Global warming brings crab threat to Antarctica

September 7, 2011
The sea floor around the West Antarctica peninsula could become invaded by a voracious king crab, which is on the march thanks to global warming, biologists reported on Wednesday.

The sea floor around the West Antarctica peninsula could become invaded by a voracious king crab, which is on the march thanks to global warming, biologists reported on Wednesday.

The worrisome intruder is a bright-red deep-sea predator that previously had been spotted only in the Ross Sea, on the other side of .

identified the crustacean just five years ago, bestowing it with the lengthy monicker of Neolithodes yaldwyni Ahyong and Dawson and placing it among the 121 species of .

It is known as an "ecosystem engineer" because it digs into the sea floor to feast on worms and other tiny animals, an activity that in large numbers can have repercussions across the .

A team led by Laura Grange of the University of Hawaii at Manoa lowered a remote-controlled scoutcraft as part of a long-term probe into biodiversity in the waters off the Antarctic peninsula.

They looked at Palmer Deep, a mud-floored basin in the located 120 kilometres (75 miles) from the edge of the .

The robot's camera, trailed over two kilometres (1.2 miles), spotted 42 crabs, all of them at depths lower than 850 metres (2,760 feet), where the water was a relatively balmy 1.4 degrees Celsius (34.5 degrees Fahrenheit).

By extrapolation, the in Palmer's deep -- an area measuring 14 kms (nine miles) long by eight kms (five miles) wide -- could be more than 1.5 million, says Grange.

That density is the same as commercial crab fisheries in Alaska and the British South Atlantic island of South Georgia.

The images gave a glimpse of the kind of damage caused by the foraging crustaceans.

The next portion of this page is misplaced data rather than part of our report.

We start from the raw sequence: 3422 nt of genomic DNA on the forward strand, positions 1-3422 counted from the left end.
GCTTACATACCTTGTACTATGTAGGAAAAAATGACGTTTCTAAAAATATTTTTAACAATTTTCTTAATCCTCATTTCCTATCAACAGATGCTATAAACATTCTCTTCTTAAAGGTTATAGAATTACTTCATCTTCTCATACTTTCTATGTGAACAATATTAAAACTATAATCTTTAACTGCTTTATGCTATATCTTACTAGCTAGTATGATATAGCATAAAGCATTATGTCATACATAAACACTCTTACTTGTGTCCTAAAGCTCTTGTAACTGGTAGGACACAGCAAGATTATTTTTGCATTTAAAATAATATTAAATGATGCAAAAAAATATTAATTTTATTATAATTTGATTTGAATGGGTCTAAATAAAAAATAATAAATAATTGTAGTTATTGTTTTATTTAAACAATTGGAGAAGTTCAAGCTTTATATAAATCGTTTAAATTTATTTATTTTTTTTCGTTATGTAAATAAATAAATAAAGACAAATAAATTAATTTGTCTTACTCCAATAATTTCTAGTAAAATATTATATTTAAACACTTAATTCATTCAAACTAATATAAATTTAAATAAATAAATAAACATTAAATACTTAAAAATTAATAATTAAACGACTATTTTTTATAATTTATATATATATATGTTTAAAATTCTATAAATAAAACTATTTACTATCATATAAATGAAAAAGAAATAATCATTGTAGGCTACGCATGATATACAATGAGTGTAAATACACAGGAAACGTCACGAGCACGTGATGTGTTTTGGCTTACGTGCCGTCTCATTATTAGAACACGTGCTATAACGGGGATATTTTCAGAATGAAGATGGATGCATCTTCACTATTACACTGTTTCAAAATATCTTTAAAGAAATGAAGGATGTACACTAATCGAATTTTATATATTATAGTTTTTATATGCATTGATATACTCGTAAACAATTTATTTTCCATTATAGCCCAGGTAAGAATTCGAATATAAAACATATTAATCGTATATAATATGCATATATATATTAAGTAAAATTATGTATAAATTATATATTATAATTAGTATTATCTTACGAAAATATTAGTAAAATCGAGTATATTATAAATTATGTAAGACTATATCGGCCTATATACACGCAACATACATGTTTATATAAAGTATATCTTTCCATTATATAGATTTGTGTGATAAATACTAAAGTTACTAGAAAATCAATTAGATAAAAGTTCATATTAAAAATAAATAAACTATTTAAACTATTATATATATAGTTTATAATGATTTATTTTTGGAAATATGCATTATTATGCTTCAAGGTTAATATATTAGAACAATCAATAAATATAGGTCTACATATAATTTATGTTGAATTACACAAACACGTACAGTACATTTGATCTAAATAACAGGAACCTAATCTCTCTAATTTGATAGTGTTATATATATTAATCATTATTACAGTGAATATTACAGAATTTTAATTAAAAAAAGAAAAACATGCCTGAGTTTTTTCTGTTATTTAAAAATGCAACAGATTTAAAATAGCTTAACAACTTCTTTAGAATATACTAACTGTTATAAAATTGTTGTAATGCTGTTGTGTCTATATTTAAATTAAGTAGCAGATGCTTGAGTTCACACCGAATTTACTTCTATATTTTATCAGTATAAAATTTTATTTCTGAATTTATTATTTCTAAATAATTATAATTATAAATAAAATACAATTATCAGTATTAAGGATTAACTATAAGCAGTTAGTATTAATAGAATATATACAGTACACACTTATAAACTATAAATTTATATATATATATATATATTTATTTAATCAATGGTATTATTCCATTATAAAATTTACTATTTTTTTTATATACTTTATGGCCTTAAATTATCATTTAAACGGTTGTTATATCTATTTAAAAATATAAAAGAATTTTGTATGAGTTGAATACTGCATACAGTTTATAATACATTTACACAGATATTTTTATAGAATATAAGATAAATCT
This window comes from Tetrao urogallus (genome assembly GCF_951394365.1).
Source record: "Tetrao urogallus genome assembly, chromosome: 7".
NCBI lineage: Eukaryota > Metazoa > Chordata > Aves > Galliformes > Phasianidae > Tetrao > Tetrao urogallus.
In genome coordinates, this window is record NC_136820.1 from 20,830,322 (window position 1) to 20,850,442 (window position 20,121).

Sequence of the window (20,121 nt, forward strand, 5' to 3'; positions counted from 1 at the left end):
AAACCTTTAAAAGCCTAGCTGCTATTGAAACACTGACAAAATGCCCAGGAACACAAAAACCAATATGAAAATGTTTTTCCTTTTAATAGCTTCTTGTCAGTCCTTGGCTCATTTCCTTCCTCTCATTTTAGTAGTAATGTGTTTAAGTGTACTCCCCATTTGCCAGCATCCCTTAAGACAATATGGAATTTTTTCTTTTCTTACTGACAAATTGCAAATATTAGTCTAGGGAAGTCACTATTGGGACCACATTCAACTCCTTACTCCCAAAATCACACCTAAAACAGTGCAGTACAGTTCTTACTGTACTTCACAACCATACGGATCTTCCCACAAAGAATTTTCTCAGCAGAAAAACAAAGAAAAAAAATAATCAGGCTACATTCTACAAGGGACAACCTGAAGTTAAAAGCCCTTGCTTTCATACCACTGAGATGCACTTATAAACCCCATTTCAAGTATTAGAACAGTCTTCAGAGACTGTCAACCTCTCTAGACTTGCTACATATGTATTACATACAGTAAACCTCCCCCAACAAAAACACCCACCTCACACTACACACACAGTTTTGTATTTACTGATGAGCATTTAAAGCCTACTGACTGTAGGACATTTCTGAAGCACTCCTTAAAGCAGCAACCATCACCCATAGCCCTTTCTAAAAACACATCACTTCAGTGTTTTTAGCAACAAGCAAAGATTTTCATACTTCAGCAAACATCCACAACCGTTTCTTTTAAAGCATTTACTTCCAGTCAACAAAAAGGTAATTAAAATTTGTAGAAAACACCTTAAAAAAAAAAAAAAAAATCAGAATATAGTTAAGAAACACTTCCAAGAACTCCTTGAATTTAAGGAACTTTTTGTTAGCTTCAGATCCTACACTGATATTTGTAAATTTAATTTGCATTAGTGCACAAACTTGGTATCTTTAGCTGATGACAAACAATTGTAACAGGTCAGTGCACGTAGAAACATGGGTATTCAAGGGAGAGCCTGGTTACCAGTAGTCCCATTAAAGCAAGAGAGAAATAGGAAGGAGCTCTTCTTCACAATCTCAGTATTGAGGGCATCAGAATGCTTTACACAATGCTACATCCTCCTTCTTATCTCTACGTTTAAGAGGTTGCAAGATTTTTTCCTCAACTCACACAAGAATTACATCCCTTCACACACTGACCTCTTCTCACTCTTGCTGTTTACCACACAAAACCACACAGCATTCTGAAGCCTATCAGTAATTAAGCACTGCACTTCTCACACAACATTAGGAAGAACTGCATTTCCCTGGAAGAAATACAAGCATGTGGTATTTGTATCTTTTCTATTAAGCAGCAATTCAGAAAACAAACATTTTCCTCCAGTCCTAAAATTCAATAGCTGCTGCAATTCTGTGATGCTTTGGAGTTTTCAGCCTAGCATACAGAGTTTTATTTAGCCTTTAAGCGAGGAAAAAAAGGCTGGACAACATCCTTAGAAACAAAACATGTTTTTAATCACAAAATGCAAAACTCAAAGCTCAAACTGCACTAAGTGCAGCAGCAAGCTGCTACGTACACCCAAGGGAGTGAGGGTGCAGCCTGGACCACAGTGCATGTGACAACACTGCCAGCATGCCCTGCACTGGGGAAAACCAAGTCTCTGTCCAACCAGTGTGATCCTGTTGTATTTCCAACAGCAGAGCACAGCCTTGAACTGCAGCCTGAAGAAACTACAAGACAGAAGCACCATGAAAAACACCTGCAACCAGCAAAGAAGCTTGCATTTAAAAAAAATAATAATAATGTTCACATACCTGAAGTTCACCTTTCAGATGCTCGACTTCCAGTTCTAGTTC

The crabs, their shells measuring roughly 10 centimetres (four inches) across, had dug gashes up to 20 cms (one foot) into the soft ocean floor and thrown up lumps of sediment. The robot also retrieved a pregnant female crab, as proof that the species was reproducing.

None of the crabs was found at shallower depths, where the seas are colder.

The implication is that as global warming heats the frigid coastal-shelf waters, which lie at depths of 400 and 600 metres (1,300 and 1,950 feet), the way will be open for the crustacean to continue its creeping advance.

The evidence from sediment is that no so-called lithodid, or crushing, crabs have inhabited the cold shallow waters of the West for 14 million years.

Previous research has already named the peninsula as one of the most vulnerable regions in the world for global warming. The waters of its continental shelf are warming at the rate of 0.1 C (0.14 F) per decade.

"If N. yaldwyni is currently limited by cold temperatures, it could spread up onto the shelf within one to two decades," warns the study, published in the British scientific journal Proceedings of the Royal Society B.

Explore further: King crab distributions limited by temperature in the Southern Ocean